Daniel Rudd: Pushed for equality after the Civil War


February’s celebration of Black History Month in the United States traces its roots back to the 1920s, although it gained more formal recognition in the ’70s. All during February, we’ll be sharing stories of holy and often unknown black Catholics.

Daniel Rudd was a black Catholic layman who sought to bring about racial equality in Catholic parishes throughout post-Civil War America.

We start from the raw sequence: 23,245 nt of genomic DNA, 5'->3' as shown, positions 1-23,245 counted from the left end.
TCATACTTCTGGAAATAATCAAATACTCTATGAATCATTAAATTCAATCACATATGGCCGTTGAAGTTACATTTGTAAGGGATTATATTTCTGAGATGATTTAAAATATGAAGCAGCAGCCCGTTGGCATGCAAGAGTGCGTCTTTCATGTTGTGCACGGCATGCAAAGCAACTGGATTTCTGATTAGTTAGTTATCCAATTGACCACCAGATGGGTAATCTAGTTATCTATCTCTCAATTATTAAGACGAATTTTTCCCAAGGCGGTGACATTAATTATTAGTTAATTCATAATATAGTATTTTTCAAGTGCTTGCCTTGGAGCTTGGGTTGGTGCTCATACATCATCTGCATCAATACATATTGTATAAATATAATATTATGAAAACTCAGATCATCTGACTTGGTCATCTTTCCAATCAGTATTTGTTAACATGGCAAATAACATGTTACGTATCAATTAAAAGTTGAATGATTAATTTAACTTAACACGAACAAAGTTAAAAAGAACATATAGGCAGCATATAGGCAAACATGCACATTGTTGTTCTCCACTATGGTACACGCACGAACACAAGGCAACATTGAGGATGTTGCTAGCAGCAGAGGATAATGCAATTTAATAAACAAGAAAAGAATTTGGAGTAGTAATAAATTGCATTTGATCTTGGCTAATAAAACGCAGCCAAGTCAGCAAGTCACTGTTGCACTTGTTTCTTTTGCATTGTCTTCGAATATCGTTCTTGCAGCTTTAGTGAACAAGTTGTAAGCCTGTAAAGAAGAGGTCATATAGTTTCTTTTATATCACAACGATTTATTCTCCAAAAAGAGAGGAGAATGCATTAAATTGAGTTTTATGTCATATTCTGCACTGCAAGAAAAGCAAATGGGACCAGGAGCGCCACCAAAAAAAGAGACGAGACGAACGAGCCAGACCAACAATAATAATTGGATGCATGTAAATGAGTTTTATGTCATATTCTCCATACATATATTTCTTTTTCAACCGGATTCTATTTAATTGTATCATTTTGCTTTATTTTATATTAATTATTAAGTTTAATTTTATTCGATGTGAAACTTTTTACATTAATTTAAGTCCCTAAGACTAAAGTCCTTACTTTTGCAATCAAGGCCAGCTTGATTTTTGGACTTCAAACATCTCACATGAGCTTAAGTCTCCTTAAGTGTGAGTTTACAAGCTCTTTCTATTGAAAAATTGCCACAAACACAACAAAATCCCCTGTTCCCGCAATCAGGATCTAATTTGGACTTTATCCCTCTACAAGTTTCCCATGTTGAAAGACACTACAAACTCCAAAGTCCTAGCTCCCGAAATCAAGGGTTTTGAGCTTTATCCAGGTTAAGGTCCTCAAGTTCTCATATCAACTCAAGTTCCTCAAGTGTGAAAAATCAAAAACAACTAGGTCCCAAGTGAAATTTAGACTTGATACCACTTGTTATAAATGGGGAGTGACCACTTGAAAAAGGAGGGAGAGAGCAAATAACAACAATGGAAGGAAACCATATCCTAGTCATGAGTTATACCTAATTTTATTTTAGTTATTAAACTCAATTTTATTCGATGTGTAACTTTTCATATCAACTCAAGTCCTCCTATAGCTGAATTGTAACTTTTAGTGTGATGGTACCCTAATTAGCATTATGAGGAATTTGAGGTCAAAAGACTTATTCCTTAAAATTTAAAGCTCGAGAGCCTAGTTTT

Born into a Catholic family — his father was a former slave — Rudd founded a weekly newspaper in 1886 for black Catholics in America as a means to harmonize racial divisions in the Church. His aims were to make the Catholic Church known to a wider audience of African-Americans, but also to break through the racism of his day. With his pioneering work, Rudd challenged the conscience of a nation and his Church. Eventually his work achieved the establishment of the first National Black Congress in 1889 — at which Father Augustus Tolton was the main speaker.